Are You Hindering Your Appointment?

Reflecting on a Year of Board Candidate Interactions

(Originally appeared in the December 20th, 2021 'Across the Board' digital publication, a Board Director, Board Advisor, C-Level, and Business Leader publication reaching 27,500+ exceptional business leaders in over 70 countries with articles focused on leadership, strategy, and governance topics - sign up here)

It has been an incredibly busy year in the Board vertical with a significant number of global organizations creating, rebuilding, and more deeply evaluating their Boards. A few first-hand witnessed standouts include a significant number of public company Boards adopting the principle of not only performing their yearly Director evaluations but preceding this exercise with an overall Board Architecture Assessment (BAA) to identify gaps across a wider array of measurement points.

Additionally, the number of pre-IPO Board builds around the world seems to have exploded in 2021, likely setting up 2022 for a significant amount of public listing activity. On the pre-IPO topic, it is worth additionally mentioning the positive trend of many organizations aiming to have their fully-compliant and operationally-effective Boards up and running prior to IPO launch, essentially not waiting on the allowed post-listing grace periods to reach a majority of Independent Directors, meet Director diversity requirements, and confirm fully independent Audit, Compensation, and Nominating & Governance Committees. This can greatly help organizations' performance within their first year of being publicly listed as Board makeup distractions are already addressed, allowing the Board to focus on pressing governance and strategy issues.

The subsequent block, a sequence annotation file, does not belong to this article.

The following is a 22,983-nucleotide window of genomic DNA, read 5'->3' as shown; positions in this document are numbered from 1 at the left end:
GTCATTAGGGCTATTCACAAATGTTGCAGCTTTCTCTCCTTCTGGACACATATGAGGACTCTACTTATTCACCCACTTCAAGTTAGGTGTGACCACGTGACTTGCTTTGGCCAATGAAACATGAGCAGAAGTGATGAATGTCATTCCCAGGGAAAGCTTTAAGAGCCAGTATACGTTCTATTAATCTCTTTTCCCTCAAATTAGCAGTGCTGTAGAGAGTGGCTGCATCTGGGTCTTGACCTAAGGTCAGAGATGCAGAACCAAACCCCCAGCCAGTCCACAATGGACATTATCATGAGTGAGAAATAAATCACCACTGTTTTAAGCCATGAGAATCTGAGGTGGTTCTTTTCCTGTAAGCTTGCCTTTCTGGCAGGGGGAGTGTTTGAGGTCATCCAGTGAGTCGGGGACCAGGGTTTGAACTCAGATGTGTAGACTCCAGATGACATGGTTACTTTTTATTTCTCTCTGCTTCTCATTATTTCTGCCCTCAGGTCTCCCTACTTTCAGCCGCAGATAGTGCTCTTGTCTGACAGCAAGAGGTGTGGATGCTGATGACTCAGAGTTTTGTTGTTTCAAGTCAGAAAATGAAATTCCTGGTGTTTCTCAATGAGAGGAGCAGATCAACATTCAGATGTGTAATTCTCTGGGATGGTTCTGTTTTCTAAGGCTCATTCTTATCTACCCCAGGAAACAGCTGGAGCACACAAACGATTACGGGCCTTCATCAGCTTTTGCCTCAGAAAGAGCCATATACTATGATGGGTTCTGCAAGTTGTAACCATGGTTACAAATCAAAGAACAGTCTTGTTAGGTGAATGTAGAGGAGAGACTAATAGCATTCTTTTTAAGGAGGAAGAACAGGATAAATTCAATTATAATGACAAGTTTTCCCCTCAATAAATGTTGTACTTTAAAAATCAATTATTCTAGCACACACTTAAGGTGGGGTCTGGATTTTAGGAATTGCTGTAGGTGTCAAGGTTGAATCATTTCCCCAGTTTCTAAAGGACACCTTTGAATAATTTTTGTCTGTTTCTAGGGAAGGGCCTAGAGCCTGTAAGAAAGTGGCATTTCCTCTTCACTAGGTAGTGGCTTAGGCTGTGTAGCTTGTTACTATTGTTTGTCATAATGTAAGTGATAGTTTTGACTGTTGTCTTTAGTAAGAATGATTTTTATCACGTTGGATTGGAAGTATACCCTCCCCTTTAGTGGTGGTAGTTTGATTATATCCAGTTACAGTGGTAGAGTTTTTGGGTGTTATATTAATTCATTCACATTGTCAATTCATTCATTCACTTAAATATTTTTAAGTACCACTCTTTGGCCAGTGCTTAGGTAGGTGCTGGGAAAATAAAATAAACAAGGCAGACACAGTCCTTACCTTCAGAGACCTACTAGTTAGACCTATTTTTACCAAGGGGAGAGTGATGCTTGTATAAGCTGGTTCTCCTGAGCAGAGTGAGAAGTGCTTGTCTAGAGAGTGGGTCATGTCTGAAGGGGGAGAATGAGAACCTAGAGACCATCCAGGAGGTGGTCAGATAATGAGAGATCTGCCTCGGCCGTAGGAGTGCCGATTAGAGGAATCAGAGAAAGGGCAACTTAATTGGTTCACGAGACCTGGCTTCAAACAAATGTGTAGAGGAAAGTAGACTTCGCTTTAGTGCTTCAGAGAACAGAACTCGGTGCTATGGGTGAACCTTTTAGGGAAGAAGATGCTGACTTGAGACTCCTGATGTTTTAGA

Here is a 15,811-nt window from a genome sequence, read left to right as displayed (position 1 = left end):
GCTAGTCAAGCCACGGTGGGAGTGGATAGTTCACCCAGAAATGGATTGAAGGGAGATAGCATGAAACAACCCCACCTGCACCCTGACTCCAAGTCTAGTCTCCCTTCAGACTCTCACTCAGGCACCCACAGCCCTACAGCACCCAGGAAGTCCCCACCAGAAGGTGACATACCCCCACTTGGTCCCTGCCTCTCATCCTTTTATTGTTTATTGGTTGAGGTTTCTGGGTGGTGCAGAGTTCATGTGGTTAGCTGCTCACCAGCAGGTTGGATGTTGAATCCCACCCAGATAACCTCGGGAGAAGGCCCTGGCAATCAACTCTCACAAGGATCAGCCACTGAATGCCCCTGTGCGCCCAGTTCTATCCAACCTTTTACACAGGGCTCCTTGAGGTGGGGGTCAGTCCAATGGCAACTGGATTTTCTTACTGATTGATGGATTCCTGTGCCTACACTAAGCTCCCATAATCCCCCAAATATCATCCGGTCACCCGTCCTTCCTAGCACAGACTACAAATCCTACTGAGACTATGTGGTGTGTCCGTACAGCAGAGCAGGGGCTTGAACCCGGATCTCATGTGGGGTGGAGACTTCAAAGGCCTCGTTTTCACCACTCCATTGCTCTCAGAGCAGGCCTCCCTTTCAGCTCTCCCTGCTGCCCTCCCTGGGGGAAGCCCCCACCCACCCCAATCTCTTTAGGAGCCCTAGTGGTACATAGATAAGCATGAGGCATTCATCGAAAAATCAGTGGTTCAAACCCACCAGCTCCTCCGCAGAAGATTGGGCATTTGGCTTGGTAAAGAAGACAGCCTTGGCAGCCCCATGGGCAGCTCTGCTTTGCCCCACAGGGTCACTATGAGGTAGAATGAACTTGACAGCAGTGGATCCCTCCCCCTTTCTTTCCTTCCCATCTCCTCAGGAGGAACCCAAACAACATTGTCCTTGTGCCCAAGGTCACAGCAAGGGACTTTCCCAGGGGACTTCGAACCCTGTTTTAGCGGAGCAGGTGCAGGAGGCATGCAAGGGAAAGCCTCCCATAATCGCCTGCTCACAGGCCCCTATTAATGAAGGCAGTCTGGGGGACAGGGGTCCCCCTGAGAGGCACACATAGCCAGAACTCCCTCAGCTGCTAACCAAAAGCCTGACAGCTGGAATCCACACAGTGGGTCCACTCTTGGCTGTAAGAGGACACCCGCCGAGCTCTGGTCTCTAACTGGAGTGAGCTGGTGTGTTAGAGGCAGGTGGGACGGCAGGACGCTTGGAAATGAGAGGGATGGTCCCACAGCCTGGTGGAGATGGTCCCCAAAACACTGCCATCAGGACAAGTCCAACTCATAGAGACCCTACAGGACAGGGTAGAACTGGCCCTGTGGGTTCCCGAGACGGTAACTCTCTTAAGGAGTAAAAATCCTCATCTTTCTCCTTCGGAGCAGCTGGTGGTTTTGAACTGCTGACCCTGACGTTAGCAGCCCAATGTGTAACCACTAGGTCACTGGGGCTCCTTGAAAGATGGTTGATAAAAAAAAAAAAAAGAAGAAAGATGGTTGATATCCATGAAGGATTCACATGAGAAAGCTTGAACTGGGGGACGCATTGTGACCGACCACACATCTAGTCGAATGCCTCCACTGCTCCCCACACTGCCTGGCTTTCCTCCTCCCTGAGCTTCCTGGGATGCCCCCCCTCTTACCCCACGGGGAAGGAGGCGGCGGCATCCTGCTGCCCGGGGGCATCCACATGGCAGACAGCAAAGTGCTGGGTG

All of this Board activity seems to have directly increased the number of Board Director opportunities throughout 2021, with signs this will continue through 2022 - indeed a great indicator for both aspiring and experienced Directors to land the Board seats they desire. However, some persistent problems remain with Board candidate packaging, branding, and interview decorum that is greatly limiting candidates' ability to not only gracefully progress through Nominating Committee processes, but also hinder a positive impression from the onset of the candidate engagement.

To help in laying the groundwork for the following considerations, know that many of the clients I advise on Board Architecture additionally ask for my assistance to create their Nominating Committee processes, provide trusted recommendations for viable Board candidates, and liaise with numerous search / placement organizations to ensure a robust pool of expertise and experience to choose from. In 2022 alone, this manifested into thousands of Board candidate vetting reviews and countless candidate interviews.

With this volume, it is quite easy to identify trends which inhibit a Board candidate at various stages of the process. Know that these challenges are not isolated problems solely afflicting aspiring Directors, as many self-proclaimed savvy experienced Directors are equally delinquent in their candidate packaging, branding, and interview prowess.

These shortcomings are not only extremely limiting for any potential Director candidate, but also have the ability to label you 'unfit for service' when your name and inappropriate self-representation frequently reappear to evaluators across multiple opportunities (remember that the industry is quite small).

Although there are many trends being witnessed across all entity types and industries, I will make the commitment to not overwhelm you during this holiday season! I would, however, like to share 3 observations which have become recurring topics of conversation during client candidate debriefs and viability ranking exercises. Here are just a few of the most prevalent that are seemingly entrenched in the system for various reasons - you could actually say they have become chronic:

Your Board Director Brand & Packaging: 

(for those who follow my writings, I know I touch on this topic frequently. It can't, however, be ignored due to its importance and recurring nature...)

  • Don't: Making up formats for your Board candidate submission? Ughh. Whether a warm or cold introduction, spend some time to research what is proper to submit for all Board opportunities. Missing this is an easy way to have your experience and expertise sound like management level instead of leadership, governance, and strategy level, regardless of the snazzy titles you list.